It doesn’t seem to matter if it’s the most well-articulated job post in the history of job posts. If it doesn’t match the way job seekers read, it might be overlooked. Almost worse, it could result in a mountain of unqualified applicants.
New research reveals that what job seekers claim about the way they read doesn’t align with what they do, according to Lauren Weber for the Wall Street Journal. Job-search firm, TheLadders, conducted a study on how job seekers read ads. The results showed participants in the survey spent less time reading than they thought, and they didn’t spend as much time reading what they thought they did.
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Eye-Tracking Technology Reveals Patterns
Using eye-tracking technology, TheLadders could determine where participants’ eyes landed on the page, and how long they stayed there. The differences between claims and reality were a bit surprising.
Nearly half of the participants said they spent between 1 and 5 minutes reading a job ad, and 19% claimed to spend as much as 10 minutes. But in truth, they spent approximately 49 seconds before dismissing a job that they didn’t believe was right for them, and only 76.7 seconds on jobs that did match what they were looking for.
What Grabs a Job-Seeker’s Attention
This technology also revealed which parts of a job ad caught the attention of participants. The job’s title was naturally the first thing read. After that, participants read details about the company, salary and information about the recruiter, and then spent about 25 seconds reading the job description. ”Skimmed” might be a better word than ”read.”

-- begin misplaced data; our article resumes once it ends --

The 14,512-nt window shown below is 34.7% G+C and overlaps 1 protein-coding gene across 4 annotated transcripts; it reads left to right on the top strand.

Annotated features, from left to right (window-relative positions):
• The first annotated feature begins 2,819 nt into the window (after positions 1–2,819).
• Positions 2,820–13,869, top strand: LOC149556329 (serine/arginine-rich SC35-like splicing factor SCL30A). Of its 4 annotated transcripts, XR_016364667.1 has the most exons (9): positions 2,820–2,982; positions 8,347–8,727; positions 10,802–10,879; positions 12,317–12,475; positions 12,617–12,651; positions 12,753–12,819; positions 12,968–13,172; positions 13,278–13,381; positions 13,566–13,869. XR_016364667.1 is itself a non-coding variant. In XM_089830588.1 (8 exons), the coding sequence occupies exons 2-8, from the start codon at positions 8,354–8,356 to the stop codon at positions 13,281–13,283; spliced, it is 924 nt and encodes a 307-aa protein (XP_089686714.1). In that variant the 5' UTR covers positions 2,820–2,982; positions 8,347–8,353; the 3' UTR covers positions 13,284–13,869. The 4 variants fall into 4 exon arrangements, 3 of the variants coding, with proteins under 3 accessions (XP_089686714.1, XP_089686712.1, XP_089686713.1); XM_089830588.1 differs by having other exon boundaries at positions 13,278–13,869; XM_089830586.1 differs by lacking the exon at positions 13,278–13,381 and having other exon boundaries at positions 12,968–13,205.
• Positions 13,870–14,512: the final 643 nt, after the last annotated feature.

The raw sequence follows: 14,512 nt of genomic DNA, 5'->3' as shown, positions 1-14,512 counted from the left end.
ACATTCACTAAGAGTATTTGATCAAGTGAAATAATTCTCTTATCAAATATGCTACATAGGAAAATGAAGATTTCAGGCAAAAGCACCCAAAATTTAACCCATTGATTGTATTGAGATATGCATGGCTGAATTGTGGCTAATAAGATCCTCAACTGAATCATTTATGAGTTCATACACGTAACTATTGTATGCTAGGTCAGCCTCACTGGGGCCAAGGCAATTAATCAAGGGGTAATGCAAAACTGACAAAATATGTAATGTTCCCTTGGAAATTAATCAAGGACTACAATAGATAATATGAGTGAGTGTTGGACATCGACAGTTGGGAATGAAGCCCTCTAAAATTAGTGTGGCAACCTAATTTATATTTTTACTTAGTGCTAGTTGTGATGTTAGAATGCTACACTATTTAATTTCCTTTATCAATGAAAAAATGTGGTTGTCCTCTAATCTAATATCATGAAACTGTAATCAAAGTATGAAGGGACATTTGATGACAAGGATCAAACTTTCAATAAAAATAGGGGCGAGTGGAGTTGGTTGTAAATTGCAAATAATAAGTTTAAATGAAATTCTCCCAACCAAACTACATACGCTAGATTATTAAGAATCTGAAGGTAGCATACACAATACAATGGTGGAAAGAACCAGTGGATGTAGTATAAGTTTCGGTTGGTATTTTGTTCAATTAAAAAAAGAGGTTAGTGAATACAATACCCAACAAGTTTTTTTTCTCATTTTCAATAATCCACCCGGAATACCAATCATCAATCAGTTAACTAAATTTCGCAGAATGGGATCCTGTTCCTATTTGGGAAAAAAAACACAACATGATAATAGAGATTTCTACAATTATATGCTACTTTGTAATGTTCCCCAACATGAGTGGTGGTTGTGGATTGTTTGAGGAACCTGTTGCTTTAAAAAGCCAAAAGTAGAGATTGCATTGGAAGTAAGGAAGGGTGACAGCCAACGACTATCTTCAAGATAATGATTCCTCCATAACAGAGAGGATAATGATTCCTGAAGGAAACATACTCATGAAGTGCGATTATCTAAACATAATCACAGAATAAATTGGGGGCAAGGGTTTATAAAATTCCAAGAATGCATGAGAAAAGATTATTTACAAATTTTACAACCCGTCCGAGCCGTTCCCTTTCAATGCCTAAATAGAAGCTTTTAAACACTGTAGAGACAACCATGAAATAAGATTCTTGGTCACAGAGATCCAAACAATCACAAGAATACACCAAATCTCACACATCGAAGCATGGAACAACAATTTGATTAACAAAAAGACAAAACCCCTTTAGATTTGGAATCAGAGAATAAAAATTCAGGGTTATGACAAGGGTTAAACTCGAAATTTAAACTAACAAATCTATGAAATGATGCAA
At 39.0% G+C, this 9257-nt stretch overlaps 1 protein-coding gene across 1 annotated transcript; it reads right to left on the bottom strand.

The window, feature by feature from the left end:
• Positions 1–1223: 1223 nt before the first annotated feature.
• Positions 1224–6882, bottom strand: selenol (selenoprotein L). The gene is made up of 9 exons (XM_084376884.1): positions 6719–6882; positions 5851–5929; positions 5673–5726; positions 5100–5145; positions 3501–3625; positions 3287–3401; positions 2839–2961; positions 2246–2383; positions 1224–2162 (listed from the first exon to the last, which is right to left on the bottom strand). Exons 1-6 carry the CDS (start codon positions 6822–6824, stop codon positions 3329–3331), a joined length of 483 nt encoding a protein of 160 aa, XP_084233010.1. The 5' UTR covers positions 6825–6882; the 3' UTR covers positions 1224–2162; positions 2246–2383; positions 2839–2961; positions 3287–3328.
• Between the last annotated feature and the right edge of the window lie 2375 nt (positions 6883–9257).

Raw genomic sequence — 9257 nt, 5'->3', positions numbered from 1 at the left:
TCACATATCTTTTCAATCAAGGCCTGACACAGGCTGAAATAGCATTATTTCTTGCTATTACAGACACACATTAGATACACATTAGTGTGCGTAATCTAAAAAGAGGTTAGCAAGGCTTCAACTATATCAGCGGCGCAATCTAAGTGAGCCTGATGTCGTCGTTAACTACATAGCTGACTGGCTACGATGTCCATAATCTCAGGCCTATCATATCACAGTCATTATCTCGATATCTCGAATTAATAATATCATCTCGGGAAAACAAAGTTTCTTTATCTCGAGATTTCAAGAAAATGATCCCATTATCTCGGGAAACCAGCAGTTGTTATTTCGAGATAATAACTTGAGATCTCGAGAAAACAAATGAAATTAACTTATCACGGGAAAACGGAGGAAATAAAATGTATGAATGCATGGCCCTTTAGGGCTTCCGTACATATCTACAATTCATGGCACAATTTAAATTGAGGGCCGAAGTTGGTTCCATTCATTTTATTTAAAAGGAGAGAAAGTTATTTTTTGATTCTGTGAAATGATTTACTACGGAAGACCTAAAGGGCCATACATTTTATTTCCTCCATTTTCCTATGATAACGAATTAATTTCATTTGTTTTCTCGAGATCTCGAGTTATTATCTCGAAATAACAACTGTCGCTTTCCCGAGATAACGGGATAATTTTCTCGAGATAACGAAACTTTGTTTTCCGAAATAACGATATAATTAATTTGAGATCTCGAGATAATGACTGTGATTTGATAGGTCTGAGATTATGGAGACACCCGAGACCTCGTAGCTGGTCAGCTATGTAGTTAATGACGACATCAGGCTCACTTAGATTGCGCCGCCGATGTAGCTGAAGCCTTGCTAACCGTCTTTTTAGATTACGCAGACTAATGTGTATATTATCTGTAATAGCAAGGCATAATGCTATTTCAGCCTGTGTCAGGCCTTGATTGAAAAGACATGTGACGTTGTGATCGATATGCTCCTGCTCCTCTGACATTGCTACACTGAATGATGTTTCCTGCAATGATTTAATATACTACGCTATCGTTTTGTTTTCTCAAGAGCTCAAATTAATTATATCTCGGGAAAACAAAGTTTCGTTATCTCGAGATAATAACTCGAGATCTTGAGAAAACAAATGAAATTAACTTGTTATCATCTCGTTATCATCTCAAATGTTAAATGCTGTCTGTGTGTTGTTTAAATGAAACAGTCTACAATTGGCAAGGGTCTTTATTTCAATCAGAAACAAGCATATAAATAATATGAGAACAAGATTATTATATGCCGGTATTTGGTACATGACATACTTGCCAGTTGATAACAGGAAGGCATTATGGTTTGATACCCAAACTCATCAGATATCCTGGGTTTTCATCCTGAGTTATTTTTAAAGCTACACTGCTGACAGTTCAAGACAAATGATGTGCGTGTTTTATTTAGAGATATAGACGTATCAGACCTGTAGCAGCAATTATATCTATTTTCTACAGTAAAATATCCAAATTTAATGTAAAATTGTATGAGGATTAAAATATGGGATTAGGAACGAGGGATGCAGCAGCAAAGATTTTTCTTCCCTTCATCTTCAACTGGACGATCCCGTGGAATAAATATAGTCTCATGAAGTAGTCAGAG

Less than 15 seconds was devoted to learning the job requirements. But TheLadders conceded that more time might be spent re-reading requirements later if the participants decided to follow through and apply for a job.
Knowing is Half the Battle
Knowing what does and doesn’t get attention helps you present better ads. One theory is that job seekers skim and scan because ads are not reader-friendly. When faced with job titles that are more clever (confusing) than informative, large blocks of text that look like one giant sentence, and conspicuously missing details, it’s more likely that the audience will skim and move on instead of giving an ad the attention you hope for.
Salary information is one of those touchy subjects. Omitting any reference to salary almost defies logic, since job seekers will nearly always want to know what level of compensation to expect. But many job ads avoid salary information as if it’s lava, which gives job seekers yet another reason to skim and pass.
If salary specifics seem to remove some bargaining power, Selena Hadzibabic, director of product and user experience with TheLadders, recommends that employers at least consider offering up a range.
The best job ads aren’t just chunks of information. They’re clear, direct, and carefully crafted to grab and hold the reader’s attention. To do this, you have to think like a job seeker.
Make it easier on your audience. If the job description, or any other part of the ad is lengthy, break it up into easy-to-read sections. If you want something catchy at top, use a subhead for clever text and let the job title remain clear.
Job ads are about more than just presenting the stark details and hoping the right applicants find them. They also require working with how your audience reads and what they view as important enough to slow down to absorb. When the job-seeker habits are woven into the ads, employers could gain more applicants. More important, those applicants may be better qualified because they’ve read and know up front what they’re applying for.